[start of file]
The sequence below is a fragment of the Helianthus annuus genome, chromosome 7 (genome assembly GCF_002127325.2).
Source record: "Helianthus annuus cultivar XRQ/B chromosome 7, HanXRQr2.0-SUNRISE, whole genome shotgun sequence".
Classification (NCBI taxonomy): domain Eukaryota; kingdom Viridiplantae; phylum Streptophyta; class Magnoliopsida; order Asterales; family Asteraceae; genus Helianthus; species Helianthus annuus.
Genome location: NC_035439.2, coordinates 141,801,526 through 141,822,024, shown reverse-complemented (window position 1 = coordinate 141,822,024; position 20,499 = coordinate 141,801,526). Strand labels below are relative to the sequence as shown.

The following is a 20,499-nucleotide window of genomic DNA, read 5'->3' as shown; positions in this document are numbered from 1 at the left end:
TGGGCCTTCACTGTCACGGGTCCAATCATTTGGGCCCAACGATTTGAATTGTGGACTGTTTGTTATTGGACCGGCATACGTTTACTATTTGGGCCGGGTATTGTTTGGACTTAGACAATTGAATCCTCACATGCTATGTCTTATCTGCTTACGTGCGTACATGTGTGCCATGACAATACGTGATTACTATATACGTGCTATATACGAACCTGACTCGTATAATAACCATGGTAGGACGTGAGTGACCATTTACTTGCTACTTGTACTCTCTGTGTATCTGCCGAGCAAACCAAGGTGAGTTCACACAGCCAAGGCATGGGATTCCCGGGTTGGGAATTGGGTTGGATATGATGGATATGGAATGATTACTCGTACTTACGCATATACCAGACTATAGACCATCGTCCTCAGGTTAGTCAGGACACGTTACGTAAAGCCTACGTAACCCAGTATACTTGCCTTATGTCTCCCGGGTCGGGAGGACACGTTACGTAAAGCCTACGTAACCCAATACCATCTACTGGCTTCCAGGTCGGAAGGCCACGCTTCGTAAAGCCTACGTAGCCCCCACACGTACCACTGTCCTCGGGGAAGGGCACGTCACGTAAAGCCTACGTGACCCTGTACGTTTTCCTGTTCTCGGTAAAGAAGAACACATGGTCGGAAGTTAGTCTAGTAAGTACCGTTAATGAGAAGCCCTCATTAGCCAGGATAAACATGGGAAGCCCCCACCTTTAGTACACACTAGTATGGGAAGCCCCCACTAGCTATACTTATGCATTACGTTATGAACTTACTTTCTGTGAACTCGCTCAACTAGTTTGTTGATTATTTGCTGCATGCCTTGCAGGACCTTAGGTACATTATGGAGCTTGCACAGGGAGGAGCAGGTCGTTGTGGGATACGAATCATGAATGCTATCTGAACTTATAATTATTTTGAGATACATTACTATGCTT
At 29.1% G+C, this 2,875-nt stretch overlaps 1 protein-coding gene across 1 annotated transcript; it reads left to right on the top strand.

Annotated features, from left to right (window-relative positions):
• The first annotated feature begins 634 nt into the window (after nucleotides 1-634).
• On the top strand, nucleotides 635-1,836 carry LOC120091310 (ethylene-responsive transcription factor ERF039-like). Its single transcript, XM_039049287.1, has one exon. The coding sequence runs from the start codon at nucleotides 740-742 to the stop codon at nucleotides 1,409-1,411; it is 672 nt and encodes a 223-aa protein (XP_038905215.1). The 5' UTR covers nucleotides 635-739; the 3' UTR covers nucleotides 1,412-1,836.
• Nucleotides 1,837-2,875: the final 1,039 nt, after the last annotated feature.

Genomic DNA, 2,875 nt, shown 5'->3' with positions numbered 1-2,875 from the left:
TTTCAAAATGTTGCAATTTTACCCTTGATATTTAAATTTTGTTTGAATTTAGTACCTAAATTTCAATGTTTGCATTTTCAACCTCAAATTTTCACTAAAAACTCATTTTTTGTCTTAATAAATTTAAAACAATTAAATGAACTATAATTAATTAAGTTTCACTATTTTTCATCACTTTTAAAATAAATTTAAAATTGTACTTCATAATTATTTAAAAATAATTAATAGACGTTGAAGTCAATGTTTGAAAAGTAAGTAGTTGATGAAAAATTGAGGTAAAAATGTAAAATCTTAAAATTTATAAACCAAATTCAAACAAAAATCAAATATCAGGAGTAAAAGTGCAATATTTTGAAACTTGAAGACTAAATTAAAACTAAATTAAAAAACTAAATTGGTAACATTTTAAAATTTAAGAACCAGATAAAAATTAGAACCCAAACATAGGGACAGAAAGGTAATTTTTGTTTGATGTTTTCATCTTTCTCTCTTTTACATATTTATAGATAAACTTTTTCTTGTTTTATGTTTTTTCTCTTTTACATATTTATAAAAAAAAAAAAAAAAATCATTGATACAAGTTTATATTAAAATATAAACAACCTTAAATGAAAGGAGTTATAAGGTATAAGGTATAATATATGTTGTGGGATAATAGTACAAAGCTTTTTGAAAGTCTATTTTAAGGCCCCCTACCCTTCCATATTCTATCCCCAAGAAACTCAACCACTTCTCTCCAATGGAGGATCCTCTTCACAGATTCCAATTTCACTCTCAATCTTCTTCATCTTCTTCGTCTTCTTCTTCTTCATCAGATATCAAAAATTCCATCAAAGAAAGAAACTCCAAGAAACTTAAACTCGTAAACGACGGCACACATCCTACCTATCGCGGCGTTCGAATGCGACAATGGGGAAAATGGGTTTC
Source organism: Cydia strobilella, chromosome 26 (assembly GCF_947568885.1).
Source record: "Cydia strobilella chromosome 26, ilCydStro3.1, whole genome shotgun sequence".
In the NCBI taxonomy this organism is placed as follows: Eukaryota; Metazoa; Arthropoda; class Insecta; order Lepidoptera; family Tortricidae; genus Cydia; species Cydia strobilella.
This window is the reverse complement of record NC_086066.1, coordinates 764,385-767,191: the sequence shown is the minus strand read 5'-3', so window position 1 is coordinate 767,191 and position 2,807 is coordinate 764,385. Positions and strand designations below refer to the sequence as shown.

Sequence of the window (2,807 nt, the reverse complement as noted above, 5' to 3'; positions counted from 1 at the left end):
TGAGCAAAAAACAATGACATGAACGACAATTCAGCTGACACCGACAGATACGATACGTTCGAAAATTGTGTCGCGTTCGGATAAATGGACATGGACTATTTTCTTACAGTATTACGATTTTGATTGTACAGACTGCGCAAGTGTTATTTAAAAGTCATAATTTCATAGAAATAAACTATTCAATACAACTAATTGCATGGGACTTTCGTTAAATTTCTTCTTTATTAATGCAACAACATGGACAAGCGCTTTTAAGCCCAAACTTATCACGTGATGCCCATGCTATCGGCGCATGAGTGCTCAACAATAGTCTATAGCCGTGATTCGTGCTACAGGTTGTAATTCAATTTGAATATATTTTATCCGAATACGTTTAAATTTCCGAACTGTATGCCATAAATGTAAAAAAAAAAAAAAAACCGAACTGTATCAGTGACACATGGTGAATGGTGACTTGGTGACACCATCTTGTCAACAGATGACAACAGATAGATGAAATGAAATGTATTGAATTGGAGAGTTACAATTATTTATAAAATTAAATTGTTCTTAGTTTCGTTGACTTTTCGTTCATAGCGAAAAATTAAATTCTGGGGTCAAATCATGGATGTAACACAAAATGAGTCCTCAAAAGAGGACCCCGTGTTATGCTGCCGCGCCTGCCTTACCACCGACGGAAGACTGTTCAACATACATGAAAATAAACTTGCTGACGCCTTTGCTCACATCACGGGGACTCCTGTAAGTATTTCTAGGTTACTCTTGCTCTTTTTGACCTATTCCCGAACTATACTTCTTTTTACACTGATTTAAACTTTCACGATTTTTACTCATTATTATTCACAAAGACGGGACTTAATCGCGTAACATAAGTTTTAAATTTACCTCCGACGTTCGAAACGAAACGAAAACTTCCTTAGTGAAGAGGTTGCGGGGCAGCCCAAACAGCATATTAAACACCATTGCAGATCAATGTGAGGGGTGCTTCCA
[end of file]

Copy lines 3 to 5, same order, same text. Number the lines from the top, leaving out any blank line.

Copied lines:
Classification (NCBI taxonomy): domain Eukaryota; kingdom Viridiplantae; phylum Streptophyta; class Magnoliopsida; order Asterales; family Asteraceae; genus Helianthus; species Helianthus annuus.
Genome location: NC_035439.2, coordinates 141,801,526 through 141,822,024, shown reverse-complemented (window position 1 = coordinate 141,822,024; position 20,499 = coordinate 141,801,526). Strand labels below are relative to the sequence as shown.

The following is a 20,499-nucleotide window of genomic DNA, read 5'->3' as shown; positions in this document are numbered from 1 at the left end: